I broke up with my boyfriend because he didn’t know who Tevin Campbell was. It wasn’t about Tevin Campbell. The problem was, he didn’t listen to secular music. And so, I broke up with him because I had a terrible premonition that on my wedding night, we would be making love to the music of Don Moen!
I came face-to-face with my relationship expectations. If I married him, I couldn’t say life did not warn me. I couldn’t expect him to “talk dirty” to me during sex. I couldn’t expect to be turned on by music that offended him either. Perhaps some people can live without those things. But, I cannot do without music and words.
We underestimate how much exposure impacts relationships. It defines the quality of conversation. If you are sapiosexual and words matter to you, you will most likely be in a relationship with someone like you. For you, opposites do not attract. They fight.
Imagine hearing the music of Aaliyah and you jump up to dance with your boyfriend. But he asks, “Who is she?” Imagine not being able to have a conversation about Danger Mouse and Voltron. Imagine running a financial analysis and realising it makes investment sense to buy a home abroad. But your boyfriend insists his home must be in the village.
Those specific things are not issues in themselves. It is the fact that they point to a cultural misalignment. Your culture was formed from decades of experiences. It defines your ideology. It determines how your relationship will unfold and indeed, how you will raise your children.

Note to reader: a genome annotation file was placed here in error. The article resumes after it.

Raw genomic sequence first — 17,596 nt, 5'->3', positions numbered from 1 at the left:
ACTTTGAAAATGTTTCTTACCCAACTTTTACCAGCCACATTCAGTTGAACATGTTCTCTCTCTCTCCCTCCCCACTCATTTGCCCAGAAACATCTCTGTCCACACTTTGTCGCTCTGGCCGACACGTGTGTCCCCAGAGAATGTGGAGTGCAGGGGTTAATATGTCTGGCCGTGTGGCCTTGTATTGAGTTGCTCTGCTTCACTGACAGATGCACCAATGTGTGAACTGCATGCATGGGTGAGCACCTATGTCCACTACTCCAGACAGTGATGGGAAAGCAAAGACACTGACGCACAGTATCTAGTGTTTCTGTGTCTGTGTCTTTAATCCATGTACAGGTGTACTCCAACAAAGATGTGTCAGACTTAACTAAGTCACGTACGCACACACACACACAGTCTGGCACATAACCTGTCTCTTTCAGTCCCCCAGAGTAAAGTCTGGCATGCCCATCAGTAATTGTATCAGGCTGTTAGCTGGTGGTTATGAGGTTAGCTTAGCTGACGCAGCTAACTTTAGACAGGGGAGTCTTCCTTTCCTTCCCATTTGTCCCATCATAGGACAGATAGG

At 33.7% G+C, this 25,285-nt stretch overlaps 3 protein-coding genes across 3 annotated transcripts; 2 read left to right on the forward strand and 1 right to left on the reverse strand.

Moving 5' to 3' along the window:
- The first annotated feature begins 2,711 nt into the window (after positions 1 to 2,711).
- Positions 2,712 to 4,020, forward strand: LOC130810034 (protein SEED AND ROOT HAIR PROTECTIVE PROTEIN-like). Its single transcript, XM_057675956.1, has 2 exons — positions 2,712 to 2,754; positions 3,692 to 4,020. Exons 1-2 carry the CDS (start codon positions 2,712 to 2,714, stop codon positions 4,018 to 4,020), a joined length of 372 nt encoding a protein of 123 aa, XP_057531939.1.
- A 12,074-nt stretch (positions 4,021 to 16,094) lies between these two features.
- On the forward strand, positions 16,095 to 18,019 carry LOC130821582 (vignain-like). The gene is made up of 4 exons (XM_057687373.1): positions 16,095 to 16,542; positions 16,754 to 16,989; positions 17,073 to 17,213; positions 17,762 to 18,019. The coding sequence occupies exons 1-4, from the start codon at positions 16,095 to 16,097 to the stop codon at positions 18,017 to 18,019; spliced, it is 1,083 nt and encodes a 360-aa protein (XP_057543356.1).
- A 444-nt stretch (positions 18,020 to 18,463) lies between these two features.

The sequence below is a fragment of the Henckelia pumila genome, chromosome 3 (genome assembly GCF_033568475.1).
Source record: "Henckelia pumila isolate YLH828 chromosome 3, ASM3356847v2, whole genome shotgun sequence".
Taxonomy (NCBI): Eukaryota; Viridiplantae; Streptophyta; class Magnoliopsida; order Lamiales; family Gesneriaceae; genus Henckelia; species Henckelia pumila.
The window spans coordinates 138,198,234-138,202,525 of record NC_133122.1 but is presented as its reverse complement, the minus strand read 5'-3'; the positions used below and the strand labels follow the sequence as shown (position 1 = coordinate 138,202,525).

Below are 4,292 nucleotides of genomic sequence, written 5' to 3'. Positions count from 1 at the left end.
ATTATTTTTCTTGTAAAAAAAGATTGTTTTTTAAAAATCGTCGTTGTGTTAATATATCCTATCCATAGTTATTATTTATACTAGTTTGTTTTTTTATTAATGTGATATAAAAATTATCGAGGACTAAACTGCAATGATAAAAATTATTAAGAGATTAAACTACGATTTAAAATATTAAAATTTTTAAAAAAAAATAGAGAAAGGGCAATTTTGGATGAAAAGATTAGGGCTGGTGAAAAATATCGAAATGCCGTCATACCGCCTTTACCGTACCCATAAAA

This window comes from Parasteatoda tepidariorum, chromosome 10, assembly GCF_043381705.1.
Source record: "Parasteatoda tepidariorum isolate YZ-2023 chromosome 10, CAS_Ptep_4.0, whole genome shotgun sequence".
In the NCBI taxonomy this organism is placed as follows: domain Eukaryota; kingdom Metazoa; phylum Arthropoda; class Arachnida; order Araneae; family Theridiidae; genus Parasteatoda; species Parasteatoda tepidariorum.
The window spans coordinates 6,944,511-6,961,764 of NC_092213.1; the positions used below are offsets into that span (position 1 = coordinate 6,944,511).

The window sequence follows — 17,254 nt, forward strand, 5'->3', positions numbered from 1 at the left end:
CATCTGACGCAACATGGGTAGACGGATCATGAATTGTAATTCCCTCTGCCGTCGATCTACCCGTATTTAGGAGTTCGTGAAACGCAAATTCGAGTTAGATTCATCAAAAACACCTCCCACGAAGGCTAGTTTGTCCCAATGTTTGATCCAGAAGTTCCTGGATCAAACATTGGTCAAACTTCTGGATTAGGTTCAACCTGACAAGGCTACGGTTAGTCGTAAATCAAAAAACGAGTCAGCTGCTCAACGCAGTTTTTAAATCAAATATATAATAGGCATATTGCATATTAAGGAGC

Exposure and culture are the reason why I keep a list of 100 classic books, movies and songs. Whenever I mentor anyone, their first task is to read, watch and listen to the items on the list. Some of the books focus on history. When they’ve ticked off at least 50 items, then we can really talk.
If you’ve never listened to the music of the jazz greats, I will struggle to explain the exactitude of excellence to you. If you haven’t watched Rocky or Chariots of Fire, it would be harder for me to explain the nobility of winning to you. If you’ve never read Dickens or Shakespeare, how can I convey the delightful surprise that words evoke? I’m not saying I can’t relate to those who do not share my experiences. I do so everyday at work and in society. I’m just saying I do not wish to spend a lifetime with them in close quarters.
Formal education is good, but cultural exposure and an appreciation of history are critical. They make you generationally relevant and provide core material to draw on, when you need to innovate. Sometimes, exposure has simplistic applications. Like a woman knowing she should wear wire thongs with fitted trousers or she should go strapless with a cold-shoulder outfit. Over the next year, please seek cultural exposure. It will serve you well in life.Culture defines ideology. It determines how your relationship will unfold & how you'll raise children. Click To Tweet Formal education is good, but cultural exposure makes you generationally relevant. Click To Tweet